Ugh, what a depressing thing. I’m lucky that my family have been 100% cool with the gay thing and even welcoming my partner into the fold without a second thought, especially considering their political leanings. They’re conservative but not hatefully so. A lot of people I know have had a very different experience — maybe not to the point of making them homeless, but definitely alienating them by passing religion-fueled judgment.
And as much as my mom drives me nuts with her Obama/Muslim crazy talk, she’s never been anything but supportive to me and welcoming to my partner. She even asked him to be a pallbearer for her mother’s funeral! I think if she was the religious type things may have been different, but she’s not — so she’s free to make up her own mind on how to feel about things. Her parents (mostly her dad) were hardcore Republicans but not the churchy types. They encouraged their daughters to learn and think for themselves, but with a conservative slant. This is probably why my mother is an interesting mix of contradictions. Because of her upbringing she’ll always vote Republican and swear that “the liberals and socialists” (who are all Muslim sympathizers, of course) will destroy this country…and yet she’s pro-choice, pro-environment, and pro-gay marriage. Yeah, I don’t fully get it either!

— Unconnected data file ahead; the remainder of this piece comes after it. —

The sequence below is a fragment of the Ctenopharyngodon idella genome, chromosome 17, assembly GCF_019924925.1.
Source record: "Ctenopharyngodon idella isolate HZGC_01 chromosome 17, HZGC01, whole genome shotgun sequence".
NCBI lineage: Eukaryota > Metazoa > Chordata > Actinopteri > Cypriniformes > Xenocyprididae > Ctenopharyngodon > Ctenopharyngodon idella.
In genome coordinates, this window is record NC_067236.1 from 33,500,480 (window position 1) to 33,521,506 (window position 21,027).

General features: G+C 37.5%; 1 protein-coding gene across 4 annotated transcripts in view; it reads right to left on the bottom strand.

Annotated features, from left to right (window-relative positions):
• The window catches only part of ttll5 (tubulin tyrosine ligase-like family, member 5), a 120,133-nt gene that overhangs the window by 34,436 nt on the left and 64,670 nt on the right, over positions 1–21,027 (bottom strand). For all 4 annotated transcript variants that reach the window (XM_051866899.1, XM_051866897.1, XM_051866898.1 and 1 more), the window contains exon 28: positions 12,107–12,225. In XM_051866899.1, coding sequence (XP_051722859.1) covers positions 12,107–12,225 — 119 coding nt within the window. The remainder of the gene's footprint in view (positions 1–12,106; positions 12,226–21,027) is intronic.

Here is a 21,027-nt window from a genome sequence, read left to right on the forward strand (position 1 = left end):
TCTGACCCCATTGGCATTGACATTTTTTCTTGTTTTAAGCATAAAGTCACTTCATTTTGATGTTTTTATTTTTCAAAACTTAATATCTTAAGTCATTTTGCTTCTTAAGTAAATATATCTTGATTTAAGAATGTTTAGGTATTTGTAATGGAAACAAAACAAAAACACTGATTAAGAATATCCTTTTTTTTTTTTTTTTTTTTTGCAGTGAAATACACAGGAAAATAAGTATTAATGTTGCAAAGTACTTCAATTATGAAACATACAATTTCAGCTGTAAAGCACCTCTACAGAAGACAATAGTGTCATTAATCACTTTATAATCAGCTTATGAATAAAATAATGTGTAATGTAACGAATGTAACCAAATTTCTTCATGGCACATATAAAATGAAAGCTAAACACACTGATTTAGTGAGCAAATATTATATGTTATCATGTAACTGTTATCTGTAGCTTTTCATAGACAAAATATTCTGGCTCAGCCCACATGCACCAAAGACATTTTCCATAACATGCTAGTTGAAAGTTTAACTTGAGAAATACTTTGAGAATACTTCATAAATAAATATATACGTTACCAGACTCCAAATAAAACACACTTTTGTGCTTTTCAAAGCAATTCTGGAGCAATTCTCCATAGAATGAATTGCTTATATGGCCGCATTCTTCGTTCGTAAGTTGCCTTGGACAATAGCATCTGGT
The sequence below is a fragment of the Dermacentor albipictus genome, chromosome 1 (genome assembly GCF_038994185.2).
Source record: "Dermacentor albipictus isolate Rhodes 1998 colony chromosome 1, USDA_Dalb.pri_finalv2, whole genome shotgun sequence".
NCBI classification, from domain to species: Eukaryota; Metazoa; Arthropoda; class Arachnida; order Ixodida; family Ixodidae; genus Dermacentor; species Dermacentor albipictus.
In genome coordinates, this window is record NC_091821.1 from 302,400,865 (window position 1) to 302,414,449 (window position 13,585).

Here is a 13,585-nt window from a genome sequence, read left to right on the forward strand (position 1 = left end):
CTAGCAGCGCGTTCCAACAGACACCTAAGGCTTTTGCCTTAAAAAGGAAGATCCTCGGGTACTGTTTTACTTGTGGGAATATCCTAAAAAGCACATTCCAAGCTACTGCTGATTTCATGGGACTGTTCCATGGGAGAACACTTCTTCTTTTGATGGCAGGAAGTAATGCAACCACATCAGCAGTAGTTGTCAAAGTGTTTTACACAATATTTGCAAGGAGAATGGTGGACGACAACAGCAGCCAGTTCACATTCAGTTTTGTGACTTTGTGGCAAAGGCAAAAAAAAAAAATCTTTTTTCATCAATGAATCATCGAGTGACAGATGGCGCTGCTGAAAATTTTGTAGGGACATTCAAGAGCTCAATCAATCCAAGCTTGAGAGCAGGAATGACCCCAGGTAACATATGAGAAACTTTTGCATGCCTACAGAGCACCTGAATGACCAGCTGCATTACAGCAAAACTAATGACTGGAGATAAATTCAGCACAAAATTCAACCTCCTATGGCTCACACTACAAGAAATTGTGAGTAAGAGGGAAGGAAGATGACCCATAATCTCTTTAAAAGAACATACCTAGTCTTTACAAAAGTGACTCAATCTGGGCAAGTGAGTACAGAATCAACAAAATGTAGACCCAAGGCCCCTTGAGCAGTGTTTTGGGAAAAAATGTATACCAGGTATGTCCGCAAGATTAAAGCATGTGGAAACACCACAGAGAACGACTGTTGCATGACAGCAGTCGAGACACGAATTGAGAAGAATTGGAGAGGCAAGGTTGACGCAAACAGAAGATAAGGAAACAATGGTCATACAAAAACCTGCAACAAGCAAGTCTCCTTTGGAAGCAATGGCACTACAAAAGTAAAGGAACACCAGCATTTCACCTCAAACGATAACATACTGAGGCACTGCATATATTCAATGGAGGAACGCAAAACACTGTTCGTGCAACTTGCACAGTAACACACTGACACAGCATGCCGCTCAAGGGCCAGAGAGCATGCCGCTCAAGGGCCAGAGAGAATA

As many as 40 percent of homeless youth identify as LGBT, and a new Williams Institute study of youth shelters confirms this estimate. Between October 2011 and March 2012, 354 agencies completed surveys about their clients and found that about 40 percent of their homeless and non-homeless clients were LGBT 9 percent of whom identified as bisexual. About 30 percent of clients using housing-related services like emergency shelter and transitional living programs were LGBT.
What was particularly disconcerting about this study was how evident family rejection contributed to this disproportionate number of homeless LGBT youth.
Of all the agencies’ LGBT homeless clients, 68 percent have experienced family rejection and more than half 54 percent experienced abuse in their family. Fortunately, nearly 80 percent of the service providers who work with clients under the age of 18 are doing family acceptance-related work, though only about half of providers working with older youth offer such resources.